Each group of public employees faces unique issues. Faculty members stand to lose not only the power to bargain over compensation but also contract provisions covering such matters as governance, academic freedom, and other important matters that do not relate to compensation. For example, many academic union contracts include provisions related to faculty senates; faculty responsibility for participating in decision making on fundamental academic matters such as curriculum, advising, and degree requirements; and faculty responsibility for setting promotion and tenure criteria and decision making on faculty personnel matters. Others incorporate policies protecting the faculty’s right to speak out on institutional matters—of key importance after the 2006 US Supreme Court decision in Garcetti v. Ceballos, which determined that the government can restrict the speech of public employees when they comment on issues related to their “official duties.” Although the decision specifically set aside academic speech, recognizing that additional constitutional interests were at stake, several lower courts have subsequently ruled that faculty members who speak out on matters affecting their institutions are not protected under the First Amendment.

Direct Attacks On Tenure And Faculty Governance

This semester, a bill that would have prohibited the creation of new tenure-track positions at public universities in Utah was introduced—but defeated in committee. In Florida, as of press time, a bill prohibiting tenure for community college faculty is proceeding through the legislature. The governing board of the eight-campus University of Louisiana System changed its procedures so that faculty members can be laid off on short notice—only a month for those not on the tenure track. At Idaho State University, the state board of education suspended the faculty senate after it voted no confidence in the president’s leadership and response to budget challenges. Here too an AAUP investigation is under way.

Campaign For The Future Of Higher Education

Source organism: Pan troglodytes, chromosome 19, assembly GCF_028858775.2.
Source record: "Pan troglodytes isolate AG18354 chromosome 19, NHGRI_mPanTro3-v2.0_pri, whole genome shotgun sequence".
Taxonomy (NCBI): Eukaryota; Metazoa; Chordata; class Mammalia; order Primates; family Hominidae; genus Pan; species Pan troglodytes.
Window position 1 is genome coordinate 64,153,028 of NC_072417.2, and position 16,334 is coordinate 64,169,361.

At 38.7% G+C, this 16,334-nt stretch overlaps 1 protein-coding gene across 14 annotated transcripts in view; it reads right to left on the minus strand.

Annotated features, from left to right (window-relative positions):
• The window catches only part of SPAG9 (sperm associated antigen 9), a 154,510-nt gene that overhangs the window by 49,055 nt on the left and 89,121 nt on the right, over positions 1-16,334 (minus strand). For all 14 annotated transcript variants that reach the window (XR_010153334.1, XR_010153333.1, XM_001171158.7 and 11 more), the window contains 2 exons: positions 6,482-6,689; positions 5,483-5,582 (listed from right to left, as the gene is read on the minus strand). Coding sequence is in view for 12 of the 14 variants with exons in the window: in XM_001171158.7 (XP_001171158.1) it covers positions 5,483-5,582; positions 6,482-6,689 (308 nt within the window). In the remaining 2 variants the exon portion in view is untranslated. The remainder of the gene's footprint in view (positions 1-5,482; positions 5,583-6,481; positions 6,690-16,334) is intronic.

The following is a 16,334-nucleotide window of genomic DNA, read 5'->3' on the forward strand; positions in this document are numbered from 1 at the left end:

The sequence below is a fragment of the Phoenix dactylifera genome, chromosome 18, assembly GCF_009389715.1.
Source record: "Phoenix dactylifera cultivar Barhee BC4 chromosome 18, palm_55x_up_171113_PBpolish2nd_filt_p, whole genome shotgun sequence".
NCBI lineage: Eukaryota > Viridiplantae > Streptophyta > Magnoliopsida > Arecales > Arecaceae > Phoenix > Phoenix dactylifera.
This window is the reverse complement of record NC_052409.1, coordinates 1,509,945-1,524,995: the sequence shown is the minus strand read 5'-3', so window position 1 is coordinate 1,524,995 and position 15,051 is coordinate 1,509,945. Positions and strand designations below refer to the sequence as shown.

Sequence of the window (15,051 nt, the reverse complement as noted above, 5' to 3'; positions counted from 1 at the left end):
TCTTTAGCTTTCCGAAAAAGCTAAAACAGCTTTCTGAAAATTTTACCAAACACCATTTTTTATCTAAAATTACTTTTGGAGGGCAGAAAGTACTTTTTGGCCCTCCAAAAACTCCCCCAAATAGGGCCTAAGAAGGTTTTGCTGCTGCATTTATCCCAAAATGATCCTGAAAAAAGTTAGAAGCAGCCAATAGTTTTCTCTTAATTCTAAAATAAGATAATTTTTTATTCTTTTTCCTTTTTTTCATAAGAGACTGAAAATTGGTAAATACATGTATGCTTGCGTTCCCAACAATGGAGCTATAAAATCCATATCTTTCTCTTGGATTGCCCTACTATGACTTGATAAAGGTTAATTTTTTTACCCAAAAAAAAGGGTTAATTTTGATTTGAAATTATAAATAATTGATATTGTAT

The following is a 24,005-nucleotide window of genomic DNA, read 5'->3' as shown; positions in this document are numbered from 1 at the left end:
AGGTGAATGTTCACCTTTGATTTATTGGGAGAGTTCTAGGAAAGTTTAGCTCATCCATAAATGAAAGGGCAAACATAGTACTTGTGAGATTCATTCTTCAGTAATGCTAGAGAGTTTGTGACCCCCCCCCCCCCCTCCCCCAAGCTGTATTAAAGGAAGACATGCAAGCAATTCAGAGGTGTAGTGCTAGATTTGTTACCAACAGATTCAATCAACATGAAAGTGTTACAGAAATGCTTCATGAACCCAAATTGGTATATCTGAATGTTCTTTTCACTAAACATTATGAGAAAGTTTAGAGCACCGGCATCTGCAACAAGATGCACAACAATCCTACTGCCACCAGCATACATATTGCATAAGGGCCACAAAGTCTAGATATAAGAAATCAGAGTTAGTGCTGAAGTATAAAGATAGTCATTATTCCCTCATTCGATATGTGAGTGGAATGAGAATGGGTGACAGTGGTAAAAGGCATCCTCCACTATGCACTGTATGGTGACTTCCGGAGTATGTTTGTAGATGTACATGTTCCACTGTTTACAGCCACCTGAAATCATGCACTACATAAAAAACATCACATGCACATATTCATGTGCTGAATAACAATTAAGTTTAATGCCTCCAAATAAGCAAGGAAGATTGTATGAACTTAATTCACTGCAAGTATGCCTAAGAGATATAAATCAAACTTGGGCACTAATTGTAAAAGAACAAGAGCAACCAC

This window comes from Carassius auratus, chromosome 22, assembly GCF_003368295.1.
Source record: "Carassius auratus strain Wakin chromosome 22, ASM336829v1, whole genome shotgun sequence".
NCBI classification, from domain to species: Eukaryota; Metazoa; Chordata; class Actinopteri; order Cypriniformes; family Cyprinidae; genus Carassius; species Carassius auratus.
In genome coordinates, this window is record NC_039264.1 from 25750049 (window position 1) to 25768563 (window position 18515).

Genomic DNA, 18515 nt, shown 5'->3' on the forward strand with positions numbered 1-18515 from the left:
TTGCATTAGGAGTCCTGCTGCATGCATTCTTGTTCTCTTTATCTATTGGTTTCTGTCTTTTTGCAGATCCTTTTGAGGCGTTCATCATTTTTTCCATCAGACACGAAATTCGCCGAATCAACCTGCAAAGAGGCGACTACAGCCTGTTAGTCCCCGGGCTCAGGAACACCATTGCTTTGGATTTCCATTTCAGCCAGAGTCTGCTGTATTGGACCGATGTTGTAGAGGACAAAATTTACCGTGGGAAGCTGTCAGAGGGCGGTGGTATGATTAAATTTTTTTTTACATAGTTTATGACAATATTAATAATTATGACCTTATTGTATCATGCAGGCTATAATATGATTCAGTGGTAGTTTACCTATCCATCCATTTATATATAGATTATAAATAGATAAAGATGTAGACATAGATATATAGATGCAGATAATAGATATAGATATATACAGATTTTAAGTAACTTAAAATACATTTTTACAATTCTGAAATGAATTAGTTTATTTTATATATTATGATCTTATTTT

More than seventy faculty leaders from universities across the country, including many AAUP representatives, met in Los Angeles in January at the invitation of the California Faculty Association. The purpose was to hold a first-of-its-kind discussion on how to assert the faculty’s voice in the national debate over the future of American higher education at a time when public higher education is at great risk. The mission of this grassroots campaign is to ensure that affordable, high-quality higher education is accessible to all sectors of society in the coming decades and to ensure that faculty members, students, and communities—not just administrators, politicians, foundations, and think tanks—have a say in discussions of reforms to higher education. Participants agreed on the following set of principles.

  1. Higher education in the twenty-first century must be inclusive; it should be available to and affordable for all who can benefit from and want a college education.
  2. The curriculum for a quality twenty-first-century higher education must be broad and diverse.
  3. Quality higher education in the twenty-first century will require a sufficient investment in excellent faculty who have the academic freedom, terms of employment, and institutional support needed to do state-of-the-art professional work.
  4. Quality higher education in the twenty-first century should incorporate technology in ways that expand opportunity and maintain quality.
  5. Quality higher education in the twenty-first century will require the pursuit of real efficiencies and the avoidance of false economies.
  6. Quality higher education in the twenty-first century will require substantially more public investment over current levels.
  7. Quality higher education in the twenty-first century cannot be measured by a standardized, simplistic set of metrics.

The campaign will be launched formally on May 17 at the National Press Club in Washington, DC, and more information will be made available as it develops at http://www.aaup.org/AAUP/GR/Public/21st.htm. What we know already is that the success of the campaign hinges on the magnitude of participation by faculty members and others who care about the future of higher education. Although this began as a faculty initiative, we are at work reaching out to organizations and other campus constituents. You can help by talking to your friends and neighbors about the importance of higher education, writing to your local newspapers, and letting others on your campus know about this campaign.

These boxes provide snapshots of what was happening in Ohio and Nevada as of press time.